You should do careful research before choosing an agency that is well-established and with a track-record of successfully managing private rented accommodation. Ask around locally, request to speak to existing long-term clients to make sure they are happy with the service, check online reviews and make sure they are members of at lease one of the main professional associations.
These associations should be preferably ARLA Propertymark, the National Approved Lettings Scheme’ (NALS), the ‘Ombudsman Services’ scheme, the UK Association of Letting Agents (UKALA) and the National Residential Landlords Association (NRLA). The must by also have in place client money protection (CMP) insurance and a Property Redress Scheme. Look for evidence of these on the company paperwork and websites and its a good idea to check current membership with the scheme providers.
Make sure you are happy with the terms of their contract before signing, check for dubious clauses and if necessary have a solicitor look over it; don’t be afraid to negotiate on management fees, though driving down the fees too low could be counter productive – you get what you pay for.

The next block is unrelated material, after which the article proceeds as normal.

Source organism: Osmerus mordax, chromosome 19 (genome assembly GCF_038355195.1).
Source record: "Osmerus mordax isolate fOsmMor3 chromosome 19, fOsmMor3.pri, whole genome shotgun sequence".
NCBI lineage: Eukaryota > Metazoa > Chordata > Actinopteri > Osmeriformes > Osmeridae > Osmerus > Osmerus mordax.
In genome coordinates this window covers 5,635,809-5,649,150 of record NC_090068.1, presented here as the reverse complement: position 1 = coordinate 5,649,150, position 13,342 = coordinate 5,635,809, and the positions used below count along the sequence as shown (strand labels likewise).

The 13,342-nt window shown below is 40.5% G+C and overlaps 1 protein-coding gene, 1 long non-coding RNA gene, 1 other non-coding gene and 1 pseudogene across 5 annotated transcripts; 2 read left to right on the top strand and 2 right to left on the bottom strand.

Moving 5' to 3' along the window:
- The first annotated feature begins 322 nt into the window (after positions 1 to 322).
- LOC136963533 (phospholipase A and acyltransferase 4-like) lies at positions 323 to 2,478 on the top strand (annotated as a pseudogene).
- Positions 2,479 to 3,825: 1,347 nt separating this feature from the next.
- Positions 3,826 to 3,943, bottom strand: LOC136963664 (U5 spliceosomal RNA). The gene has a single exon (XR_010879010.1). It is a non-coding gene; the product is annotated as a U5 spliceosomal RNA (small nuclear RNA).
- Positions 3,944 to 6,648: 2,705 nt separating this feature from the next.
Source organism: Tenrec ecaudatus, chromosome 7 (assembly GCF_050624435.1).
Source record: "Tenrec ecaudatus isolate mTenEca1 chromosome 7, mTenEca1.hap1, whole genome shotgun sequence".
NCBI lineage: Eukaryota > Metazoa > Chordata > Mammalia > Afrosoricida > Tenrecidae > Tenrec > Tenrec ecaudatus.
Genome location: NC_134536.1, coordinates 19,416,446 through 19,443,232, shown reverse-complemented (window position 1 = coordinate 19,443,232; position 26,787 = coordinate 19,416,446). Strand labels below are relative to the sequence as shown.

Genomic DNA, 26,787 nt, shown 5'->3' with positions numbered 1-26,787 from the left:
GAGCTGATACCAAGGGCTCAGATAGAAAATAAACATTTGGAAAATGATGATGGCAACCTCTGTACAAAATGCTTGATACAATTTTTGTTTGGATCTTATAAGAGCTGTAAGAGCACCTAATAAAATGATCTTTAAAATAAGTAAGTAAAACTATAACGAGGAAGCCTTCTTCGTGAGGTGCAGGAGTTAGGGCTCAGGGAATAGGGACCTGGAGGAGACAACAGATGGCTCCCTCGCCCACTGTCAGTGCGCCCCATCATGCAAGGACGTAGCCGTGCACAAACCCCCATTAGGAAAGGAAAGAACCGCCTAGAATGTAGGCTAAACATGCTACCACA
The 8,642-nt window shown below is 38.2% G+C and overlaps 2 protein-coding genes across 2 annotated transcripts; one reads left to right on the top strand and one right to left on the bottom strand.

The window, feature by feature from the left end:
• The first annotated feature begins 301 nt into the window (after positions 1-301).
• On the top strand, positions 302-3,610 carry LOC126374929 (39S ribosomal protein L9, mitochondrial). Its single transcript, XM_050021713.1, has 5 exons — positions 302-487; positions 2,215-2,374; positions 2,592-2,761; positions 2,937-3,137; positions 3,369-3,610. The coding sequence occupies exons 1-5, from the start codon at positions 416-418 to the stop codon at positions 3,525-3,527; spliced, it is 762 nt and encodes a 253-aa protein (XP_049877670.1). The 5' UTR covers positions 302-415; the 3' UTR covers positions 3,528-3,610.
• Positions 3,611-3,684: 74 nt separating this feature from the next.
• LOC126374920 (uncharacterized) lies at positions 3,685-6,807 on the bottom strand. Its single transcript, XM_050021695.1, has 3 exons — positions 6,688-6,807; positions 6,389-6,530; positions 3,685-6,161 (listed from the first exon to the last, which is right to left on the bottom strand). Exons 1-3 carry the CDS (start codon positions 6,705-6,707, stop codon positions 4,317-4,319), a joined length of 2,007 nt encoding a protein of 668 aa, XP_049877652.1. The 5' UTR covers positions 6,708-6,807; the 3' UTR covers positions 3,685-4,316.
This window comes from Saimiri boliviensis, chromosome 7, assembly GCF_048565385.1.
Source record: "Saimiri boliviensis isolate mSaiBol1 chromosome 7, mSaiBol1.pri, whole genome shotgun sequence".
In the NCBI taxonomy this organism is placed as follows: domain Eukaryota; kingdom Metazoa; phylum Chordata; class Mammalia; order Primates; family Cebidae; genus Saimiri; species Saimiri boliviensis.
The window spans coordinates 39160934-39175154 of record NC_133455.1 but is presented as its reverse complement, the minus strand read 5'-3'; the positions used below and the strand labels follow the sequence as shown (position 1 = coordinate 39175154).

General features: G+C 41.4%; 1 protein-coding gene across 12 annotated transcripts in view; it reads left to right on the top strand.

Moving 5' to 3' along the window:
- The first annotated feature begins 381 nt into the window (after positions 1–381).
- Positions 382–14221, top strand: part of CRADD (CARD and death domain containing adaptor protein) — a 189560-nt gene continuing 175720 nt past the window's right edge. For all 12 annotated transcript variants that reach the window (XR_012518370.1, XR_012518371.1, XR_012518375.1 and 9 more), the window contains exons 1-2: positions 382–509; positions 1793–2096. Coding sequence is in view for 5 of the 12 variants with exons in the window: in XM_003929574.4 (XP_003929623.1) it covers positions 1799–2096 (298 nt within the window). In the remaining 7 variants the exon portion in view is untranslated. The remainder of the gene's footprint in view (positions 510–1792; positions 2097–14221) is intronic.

What are the advantage of using a good agent?
A good letting agent should market your property proactively, they often already have enqiurers on their books, and they will quickly find you the right tenants for the property. They will make sure your property meets all the current letting and safety regulations, and they will handle all the necessary checks and letting documentation to make sure you are covered, should things go wrong with the tenancy.
For a standard full management fee of around 15% of the rental income, which could be lower depending on your negotiations and the number of properties you sign up with, and your importance to the agency, rent will be collected on your behalf, and all communications with the tenant/s taken care of – in fact as a landlord you may never meet the tenants if you don’t want to.